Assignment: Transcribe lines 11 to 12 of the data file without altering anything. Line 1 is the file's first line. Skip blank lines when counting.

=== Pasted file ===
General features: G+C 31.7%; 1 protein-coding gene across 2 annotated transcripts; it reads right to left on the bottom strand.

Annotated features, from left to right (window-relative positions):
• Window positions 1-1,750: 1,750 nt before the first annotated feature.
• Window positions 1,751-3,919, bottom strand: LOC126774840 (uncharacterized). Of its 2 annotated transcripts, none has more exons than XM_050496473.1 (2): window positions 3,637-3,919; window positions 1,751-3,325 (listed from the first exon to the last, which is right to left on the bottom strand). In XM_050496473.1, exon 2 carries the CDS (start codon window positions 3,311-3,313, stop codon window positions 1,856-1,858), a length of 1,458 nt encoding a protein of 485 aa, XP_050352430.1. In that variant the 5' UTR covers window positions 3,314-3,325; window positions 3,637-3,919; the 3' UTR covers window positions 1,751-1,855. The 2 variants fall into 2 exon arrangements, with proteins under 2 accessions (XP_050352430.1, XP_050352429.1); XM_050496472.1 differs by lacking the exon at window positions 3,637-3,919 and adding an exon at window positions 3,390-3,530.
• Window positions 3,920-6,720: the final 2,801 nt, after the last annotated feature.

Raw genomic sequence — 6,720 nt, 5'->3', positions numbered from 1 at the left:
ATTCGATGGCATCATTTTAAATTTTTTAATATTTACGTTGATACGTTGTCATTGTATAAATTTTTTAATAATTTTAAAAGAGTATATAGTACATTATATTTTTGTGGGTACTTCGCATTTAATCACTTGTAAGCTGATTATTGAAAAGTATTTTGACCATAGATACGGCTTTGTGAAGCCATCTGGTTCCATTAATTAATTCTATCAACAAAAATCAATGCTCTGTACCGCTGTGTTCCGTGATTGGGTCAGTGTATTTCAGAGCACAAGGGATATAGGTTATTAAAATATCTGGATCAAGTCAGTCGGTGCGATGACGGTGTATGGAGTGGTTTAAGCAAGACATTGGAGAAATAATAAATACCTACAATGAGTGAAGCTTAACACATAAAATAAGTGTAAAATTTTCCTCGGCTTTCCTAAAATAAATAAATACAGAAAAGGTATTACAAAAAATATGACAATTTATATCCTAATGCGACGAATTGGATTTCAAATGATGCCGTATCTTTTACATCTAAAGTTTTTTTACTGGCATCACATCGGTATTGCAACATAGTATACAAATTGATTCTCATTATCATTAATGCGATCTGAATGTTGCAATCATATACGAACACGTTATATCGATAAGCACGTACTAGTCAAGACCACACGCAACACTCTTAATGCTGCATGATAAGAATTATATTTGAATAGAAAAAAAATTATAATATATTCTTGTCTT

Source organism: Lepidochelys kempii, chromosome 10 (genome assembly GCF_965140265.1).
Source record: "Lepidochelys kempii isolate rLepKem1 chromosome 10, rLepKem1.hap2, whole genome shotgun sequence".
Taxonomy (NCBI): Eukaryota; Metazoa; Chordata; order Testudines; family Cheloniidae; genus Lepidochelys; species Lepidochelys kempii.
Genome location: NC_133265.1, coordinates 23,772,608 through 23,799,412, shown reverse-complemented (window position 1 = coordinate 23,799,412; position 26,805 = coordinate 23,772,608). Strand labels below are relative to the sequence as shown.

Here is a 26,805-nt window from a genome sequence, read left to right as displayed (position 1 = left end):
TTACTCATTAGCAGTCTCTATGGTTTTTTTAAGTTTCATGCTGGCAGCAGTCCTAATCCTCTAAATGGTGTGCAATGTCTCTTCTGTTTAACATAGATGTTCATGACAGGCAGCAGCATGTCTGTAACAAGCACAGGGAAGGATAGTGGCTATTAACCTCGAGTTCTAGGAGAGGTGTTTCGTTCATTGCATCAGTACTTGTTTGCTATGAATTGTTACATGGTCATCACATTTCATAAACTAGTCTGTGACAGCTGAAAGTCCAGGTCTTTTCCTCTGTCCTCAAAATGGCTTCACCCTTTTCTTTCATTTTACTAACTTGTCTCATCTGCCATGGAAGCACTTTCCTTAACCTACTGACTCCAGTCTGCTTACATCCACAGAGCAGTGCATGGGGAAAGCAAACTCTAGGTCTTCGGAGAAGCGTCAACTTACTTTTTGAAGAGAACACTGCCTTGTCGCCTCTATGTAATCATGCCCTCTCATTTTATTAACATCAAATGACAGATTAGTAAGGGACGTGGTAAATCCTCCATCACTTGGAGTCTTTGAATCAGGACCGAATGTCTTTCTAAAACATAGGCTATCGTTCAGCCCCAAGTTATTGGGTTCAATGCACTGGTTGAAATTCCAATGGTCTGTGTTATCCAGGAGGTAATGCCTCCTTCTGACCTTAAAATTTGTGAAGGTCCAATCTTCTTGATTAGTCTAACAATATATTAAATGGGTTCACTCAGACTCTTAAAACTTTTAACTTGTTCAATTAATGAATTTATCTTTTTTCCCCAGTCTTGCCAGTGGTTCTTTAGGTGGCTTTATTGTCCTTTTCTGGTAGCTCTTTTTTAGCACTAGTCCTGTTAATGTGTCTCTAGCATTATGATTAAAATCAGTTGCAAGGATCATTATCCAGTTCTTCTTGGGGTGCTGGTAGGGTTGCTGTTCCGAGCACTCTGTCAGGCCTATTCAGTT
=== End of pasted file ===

Genome location: NC_133265.1, coordinates 23,772,608 through 23,799,412, shown reverse-complemented (window position 1 = coordinate 23,799,412; position 26,805 = coordinate 23,772,608). Strand labels below are relative to the sequence as shown.

Here is a 26,805-nt window from a genome sequence, read left to right as displayed (position 1 = left end):